This week’s South Korean presidential election has ignited concern about the U.S.–South Korean alliance. A liberal, Moon Jae-in, has won the South Korean presidency. President Moon has a long track record advocating engagement with North Korea. U.S. president Donald Trump—to the extent that he has a fixed North Korea policy—is a hawk . He has used far more belligerent language to address the North than previous American administrations. And there is a general ideological gap between them: Moon is a social democrat, while Trump appears to be jettisoning his populism in favor of traditional Reaganism .
Moon and Trump are also quite different characters. Moon is a buttoned-up, serious policy wonk with a long history of political engagement. His views are broadly known and fairly stable. Trump, by contrast, is flamboyant, amateurish and prone to dramatic policy swings. It is easy to see these two falling out—indeed, perhaps loathing one another. In character and policy, they are about as far apart as one can be within the realm of democratic politics.
There is precedent, however, for this wide diversion between the allies’ heads of state. South Korea’s last liberal president, Roh Moo-hyun, governed at the same time as Republican U.S. president George W. Bush. There were persistent rumors that the two disliked each other, and that Roh particularly disdained Secretary of Defense Donald Rumsfeld. Then too, personality and ideological cleavages overlapped, making summitry and alliance management challenging. In the late 1970s, military dictator Park Chung-hee clashed badly with President Jimmy Carter and his early emphasis on human rights. At that time, there were widely shared stories that Carter hated Park.
Alliance proponents retort that the U.S.–South Korea alliance goes beyond such personality distinctions. It has decades of history behind it, including a shared military conflict: the original Korean War. The U.S. and South Korean militaries are deeply interwoven (rather than stovepiped, as in Japan). There is a strong consensus in the government bureaucracies of both partners in favor of alignment, too. Military and diplomatic officials from each country routinely fly into the other’s capital and talk about the strength of the alliance, its depth and reach, its shared values, and so on. There is also a cottage industry of think tanks, study centers, NGOs and the like providing extensive track 1.5 and track 2 support for the relationship.
Indeed, so deep and liquid is the sub-elected level of the relationship that it almost neuters democratic control. Both Trump and Moon were elected. Both have expressed dissatisfaction with the alliance’s character. Trump has suggested that South Korea is free-riding and should pay for U.S. missile defense in-country. Moon has talked of a “Korea that can say ‘no’” to the United States. But both would likely encounter massive bureaucratic resistance if they pushed these themes hard. As decades of previous ups and downs have suggested, the alliance is actually quite durable in the face of policymaker variation.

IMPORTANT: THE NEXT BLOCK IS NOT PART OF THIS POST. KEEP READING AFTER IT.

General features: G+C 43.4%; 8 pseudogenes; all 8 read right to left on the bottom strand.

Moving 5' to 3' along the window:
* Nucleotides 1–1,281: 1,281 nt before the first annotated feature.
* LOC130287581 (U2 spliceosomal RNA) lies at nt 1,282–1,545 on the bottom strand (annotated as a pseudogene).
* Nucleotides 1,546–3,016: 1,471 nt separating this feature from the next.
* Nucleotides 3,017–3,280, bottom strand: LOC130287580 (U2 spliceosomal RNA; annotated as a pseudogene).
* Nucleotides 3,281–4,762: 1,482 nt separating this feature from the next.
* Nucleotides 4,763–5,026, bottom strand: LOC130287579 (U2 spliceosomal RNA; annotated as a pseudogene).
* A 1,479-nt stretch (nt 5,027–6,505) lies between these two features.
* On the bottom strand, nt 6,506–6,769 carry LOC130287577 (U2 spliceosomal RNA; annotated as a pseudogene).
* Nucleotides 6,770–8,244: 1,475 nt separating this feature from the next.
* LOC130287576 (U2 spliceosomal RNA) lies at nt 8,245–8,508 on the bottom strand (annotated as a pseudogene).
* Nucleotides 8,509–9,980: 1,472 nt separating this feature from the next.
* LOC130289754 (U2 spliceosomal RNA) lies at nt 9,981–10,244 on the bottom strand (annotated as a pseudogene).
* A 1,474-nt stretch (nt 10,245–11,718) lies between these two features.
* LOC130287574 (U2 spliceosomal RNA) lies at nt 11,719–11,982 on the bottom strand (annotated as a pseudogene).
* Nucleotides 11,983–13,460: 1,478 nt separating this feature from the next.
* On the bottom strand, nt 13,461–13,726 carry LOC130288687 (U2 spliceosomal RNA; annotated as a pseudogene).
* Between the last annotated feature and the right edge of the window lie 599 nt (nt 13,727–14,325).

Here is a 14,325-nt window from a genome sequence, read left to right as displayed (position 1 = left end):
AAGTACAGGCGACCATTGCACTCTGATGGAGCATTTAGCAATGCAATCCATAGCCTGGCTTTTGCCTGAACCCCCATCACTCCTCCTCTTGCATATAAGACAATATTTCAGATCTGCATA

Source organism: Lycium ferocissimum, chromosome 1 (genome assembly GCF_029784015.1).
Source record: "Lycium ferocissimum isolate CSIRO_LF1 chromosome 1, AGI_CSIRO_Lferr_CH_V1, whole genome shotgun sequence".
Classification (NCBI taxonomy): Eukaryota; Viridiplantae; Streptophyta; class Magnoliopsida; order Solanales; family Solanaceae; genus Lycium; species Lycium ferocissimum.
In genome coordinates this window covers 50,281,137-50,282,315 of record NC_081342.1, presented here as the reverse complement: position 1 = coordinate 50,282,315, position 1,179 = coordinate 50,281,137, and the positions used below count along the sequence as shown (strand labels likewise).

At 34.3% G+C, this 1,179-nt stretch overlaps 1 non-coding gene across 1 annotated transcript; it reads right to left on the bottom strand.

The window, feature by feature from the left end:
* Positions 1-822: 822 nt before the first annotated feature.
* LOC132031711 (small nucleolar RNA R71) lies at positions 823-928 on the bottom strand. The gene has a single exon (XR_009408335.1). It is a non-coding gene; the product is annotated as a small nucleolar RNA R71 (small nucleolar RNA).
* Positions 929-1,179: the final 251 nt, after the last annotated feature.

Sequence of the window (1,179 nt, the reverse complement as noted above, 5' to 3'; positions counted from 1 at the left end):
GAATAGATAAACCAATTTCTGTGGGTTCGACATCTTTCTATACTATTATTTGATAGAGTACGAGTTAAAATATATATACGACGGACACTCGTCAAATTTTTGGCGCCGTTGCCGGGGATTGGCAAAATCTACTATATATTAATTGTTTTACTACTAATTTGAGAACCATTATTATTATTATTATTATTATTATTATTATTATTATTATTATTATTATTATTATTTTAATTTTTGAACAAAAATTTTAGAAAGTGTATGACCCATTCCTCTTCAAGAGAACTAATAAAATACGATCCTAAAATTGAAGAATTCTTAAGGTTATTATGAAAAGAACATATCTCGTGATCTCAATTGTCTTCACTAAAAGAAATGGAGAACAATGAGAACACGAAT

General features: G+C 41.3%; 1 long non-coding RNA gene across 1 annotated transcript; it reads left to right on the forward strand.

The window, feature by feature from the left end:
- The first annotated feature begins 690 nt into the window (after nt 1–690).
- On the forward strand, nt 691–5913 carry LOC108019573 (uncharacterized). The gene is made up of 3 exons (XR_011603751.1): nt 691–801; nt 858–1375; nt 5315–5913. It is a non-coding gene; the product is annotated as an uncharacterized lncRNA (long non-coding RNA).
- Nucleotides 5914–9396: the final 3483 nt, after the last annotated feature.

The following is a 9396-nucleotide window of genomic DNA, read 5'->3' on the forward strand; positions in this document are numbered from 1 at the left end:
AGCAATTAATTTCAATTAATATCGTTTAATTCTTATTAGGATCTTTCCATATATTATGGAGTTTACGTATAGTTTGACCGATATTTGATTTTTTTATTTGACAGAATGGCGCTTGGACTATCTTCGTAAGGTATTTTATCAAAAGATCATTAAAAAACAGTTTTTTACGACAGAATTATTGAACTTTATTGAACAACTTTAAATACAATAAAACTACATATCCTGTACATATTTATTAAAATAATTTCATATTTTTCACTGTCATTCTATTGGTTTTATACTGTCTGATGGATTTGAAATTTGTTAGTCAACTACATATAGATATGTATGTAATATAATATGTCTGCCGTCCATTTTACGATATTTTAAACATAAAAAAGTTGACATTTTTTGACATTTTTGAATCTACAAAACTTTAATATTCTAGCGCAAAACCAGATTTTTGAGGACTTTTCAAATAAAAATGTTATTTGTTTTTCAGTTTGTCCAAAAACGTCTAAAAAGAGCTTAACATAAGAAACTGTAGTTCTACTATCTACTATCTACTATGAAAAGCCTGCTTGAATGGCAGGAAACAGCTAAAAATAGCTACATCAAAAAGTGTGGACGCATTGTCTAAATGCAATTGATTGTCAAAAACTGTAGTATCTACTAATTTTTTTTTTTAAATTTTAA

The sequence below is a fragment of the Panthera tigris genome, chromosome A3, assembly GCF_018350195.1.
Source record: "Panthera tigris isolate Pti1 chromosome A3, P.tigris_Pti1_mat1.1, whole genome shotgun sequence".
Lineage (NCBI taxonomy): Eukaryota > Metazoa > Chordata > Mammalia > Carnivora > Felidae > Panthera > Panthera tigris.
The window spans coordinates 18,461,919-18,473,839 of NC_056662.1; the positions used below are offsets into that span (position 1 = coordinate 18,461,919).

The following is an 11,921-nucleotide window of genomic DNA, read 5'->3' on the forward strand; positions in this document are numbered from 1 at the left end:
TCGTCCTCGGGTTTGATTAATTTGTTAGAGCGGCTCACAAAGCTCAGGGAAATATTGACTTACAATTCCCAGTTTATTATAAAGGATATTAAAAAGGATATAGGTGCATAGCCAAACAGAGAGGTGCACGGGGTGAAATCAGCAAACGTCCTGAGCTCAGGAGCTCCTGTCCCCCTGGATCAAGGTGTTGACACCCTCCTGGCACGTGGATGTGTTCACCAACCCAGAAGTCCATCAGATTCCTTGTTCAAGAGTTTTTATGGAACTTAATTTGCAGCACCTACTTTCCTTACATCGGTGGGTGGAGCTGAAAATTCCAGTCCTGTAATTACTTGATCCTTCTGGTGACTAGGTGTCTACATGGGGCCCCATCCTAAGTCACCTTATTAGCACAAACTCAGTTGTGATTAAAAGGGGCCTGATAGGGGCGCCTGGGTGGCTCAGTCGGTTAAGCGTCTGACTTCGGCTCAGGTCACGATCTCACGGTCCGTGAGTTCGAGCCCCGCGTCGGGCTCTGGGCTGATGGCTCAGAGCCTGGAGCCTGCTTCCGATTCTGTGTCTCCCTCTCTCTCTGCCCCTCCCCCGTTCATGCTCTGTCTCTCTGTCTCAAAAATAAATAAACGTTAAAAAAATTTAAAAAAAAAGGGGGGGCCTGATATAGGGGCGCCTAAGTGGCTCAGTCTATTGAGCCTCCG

Moon versus Trump?
So it is an easy prediction that the alliance will pull through. Its roots are deep. Moon is a garden-variety social democrat, hardly the communist subversive conservatives are making him out to be. And Trump is increasingly discounted. He may talk and behave outlandishly, but world leaders are learning to simply ignore his antics. Still, there remain two immediately divisive alliance issues. While known quantity Moon is unlikely to surprise on them, Trump’s penchant for erratic Twitter outbursts might well ignite one of these otherwise manageable concerns:
1. Missile Defense: The U.S. THAAD (Terminal High Altitude Area Defense) missile defense system is now in Korea. The United States pushed hard for its installation, and South Korean conservatives supported deployment. Moon has prevaricated over this. His dovish party dislikes it; they claim it pointlessly provokes North Korea and China, and is unnecessary. Moon personally would probably like to remove the system, but as I have argued in these pages before, THAAD has now acquired a political symbolism that exceeds its military function. China has publicly bullied South Korea over THAAD, demanding that it be withdrawn. For South Korea to expel THAAD now, under Chinese threat, would suggest that China has a veto over South Korean national-security decisions. No president, not even on the left, can afford the perception of knuckling under to China. Moon will therefore likely retain THAAD—unless Trump continues to insist on . . .
2. Free-Riding: Trump has brought the issue of allied burden-sharing from the fringe of the U.S. alliance debate to its heart. On THAAD, he has suggested that South Korea pay for it, even though the original agreement charges the United States with that. The system is pricey—$1 billion—and South Koreans claim it is firstly intended to shield U.S. forces in-country, so they should not have to pay for it. On the other hand, South Korea only spends 2.6 percent of GDP on defense, even though without the U.S. alliance it would likely spend three times that. There is a case for U.S. allies , including South Korea, to do more. But if Trump frames THAAD as a zero-sum fight over dollars spent—as he apparently did with Angela Merkel —rather than as positive-sum cooperation to improve interoperability and alliance depth, he may well energize the South Korean Left’s nationalism enough to eject THAAD.